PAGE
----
Santa Clara, 1962 to the present
Back in the '60s, Santa Clara decided it was time to knock down a bunch of blocks in its downtown area in the name of urban renewal. These blocks were ancient. This area, essentially centered on Franklin Street, was the main drag back in the day. Back in the 19th century, there were dirt roads, horses, wooden sidewalks, general stores, and that sort of thing.
As a result, they moved out some of the businesses and leveled basically everything. Then it just sort of stagnated for a while. Eventually, some businesses went up around the outside of that area, and a bunch of condos took over the middle. There's also a courthouse which didn't seem to be there before. Several intersections effectively disappeared.
What used to look fairly busy and interesting like Castro Street in Mountain View or that one block of Murphy in Sunnyvale now looked like a glorified strip mall. I found this interesting and decided to see what I could learn about this. One thing I've uncovered is a series of pictures in the SCU archives from 1962, or just before they razed all of those buildings. I've been matching those pictures to present-day locations and have been taking new ones.
Here's the first set. In the original 1962 picture, the photographer stood on the sidewalk in front of the house at 962 Monroe. Bank of America is down the block on the other side of Franklin, which crosses left to right in this picture behind the bus. Off to the left, you can see Safeway and a sign on the building which proclaims "Free Parking". There's another sign saying the same thing on the corner.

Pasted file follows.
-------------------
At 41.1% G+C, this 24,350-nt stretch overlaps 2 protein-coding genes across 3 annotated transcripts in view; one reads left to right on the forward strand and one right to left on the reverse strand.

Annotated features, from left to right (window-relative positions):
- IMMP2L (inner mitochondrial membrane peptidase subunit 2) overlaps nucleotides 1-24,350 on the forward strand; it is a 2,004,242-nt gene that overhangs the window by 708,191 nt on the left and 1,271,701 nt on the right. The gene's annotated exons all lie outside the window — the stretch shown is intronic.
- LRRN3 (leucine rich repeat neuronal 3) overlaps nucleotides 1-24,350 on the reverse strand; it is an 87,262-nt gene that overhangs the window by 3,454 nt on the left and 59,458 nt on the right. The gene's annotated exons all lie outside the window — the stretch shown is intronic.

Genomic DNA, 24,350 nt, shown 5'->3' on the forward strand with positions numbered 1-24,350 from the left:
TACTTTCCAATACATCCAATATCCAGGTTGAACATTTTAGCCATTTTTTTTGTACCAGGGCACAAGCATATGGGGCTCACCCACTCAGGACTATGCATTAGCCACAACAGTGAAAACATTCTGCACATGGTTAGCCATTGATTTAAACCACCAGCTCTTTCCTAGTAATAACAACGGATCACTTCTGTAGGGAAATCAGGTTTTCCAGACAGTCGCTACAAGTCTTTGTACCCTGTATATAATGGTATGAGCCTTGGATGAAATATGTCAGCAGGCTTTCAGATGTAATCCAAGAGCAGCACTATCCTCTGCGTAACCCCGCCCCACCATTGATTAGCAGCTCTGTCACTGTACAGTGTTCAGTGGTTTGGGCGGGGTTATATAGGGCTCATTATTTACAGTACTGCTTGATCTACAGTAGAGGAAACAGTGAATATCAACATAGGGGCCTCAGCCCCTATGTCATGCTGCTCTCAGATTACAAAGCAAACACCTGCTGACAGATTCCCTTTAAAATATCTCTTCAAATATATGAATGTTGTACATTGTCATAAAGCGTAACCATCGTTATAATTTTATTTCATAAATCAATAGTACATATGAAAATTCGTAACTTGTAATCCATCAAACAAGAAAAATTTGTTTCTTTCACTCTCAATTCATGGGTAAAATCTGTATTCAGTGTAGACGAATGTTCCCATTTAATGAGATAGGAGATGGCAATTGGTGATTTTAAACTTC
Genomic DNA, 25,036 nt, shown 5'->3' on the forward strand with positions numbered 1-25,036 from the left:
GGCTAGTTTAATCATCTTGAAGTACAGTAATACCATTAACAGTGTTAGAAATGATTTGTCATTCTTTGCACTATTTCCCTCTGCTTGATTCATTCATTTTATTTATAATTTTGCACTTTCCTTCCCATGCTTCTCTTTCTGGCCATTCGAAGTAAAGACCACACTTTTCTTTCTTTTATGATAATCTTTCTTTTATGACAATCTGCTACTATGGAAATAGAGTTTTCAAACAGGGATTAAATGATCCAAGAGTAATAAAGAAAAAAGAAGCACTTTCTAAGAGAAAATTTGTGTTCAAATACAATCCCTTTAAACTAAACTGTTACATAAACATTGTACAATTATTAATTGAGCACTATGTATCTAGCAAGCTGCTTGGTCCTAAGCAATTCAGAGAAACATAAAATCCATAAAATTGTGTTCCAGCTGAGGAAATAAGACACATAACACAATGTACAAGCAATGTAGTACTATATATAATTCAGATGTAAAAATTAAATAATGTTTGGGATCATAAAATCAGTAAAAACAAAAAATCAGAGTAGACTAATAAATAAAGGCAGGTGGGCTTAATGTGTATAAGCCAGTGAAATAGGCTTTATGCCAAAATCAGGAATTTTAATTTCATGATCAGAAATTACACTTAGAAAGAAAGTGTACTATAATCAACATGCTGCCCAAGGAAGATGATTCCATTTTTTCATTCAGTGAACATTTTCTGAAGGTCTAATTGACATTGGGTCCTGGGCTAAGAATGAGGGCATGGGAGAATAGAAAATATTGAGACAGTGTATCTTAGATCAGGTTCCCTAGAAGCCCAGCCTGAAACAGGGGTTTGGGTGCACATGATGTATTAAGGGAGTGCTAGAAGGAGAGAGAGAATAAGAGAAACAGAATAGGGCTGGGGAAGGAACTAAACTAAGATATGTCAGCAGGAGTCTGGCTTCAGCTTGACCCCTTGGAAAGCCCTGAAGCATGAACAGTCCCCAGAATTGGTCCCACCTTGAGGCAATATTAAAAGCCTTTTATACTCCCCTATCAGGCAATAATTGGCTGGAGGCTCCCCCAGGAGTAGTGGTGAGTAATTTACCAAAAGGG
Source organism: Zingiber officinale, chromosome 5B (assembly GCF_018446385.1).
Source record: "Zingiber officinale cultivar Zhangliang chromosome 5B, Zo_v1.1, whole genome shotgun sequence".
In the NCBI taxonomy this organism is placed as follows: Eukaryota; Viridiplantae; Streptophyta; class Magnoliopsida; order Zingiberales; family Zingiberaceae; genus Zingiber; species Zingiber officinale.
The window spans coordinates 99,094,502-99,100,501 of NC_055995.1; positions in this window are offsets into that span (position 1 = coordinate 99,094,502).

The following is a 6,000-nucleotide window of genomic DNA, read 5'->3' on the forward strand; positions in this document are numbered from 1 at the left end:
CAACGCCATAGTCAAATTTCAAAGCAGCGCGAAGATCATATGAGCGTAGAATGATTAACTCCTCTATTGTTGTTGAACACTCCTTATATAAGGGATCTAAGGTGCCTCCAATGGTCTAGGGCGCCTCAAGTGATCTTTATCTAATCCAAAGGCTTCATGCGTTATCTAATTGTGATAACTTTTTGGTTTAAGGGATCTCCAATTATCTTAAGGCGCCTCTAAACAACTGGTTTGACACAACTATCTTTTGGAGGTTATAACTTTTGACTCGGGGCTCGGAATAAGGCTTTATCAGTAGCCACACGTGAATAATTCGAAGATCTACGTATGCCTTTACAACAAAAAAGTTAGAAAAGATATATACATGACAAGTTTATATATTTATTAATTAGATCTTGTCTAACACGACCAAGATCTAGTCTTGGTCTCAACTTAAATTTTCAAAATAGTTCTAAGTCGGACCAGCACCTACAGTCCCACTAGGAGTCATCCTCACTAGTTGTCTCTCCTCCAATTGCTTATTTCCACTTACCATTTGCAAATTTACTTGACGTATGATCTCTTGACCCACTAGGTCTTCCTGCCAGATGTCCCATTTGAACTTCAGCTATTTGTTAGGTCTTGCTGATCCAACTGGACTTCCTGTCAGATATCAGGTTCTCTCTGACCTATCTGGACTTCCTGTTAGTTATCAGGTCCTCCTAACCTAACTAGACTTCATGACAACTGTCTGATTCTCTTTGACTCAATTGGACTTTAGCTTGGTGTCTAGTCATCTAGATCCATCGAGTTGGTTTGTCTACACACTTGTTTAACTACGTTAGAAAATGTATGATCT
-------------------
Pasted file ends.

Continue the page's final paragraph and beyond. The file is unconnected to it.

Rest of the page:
The area which is to be renewed is more or less off-camera, to the right. What you see in this picture didn't change much due to that urban renewal program. Instead, it evolved just a bit, and picked up a few subtle changes.
Jump forward 48 years to the summer of 2010. I'm standing in the same place as the original photographer. The fence has changed but is otherwise the same basic idea. There are actually trees on this side of Monroe now. There was an election on with a contentious battle over having a football stadium built for the 49ers, which is why there are "prop J" signs all over the place.
The old Safeway building is still there -- note that it has those white vertical lines which go part-way up from the ground. They are in the original picture, but with different coloring. There are several businesses in this old building which are using the side as frontage. The one you see there is Seniore's Pizza. This building is surprisingly narrow for what used to be a supermarket. I'll have to put up a picture of its original Franklin-facing front to give some idea of just how narrow it was.
Way in the background, the old Bank of America building is still there, but now it's the Neto Sausage company. It's hard to see for the trees, but check out those glass block windows. They're the real deal. As proof, I submit this bonus picture of the night depository door on the front of Neto's building.
Off to my right, you can see that Franklin no longer goes anywhere. All of those buildings constitute "Franklin Square", which is a pedestrian mall of sorts. There's a beauty school, and a post office, a liquor store and a bar, plus a bunch of other random things, but it just doesn't have the same character as those other downtowns.
This is just the first set. Check back for more.
August 8, 2011: This post has an update.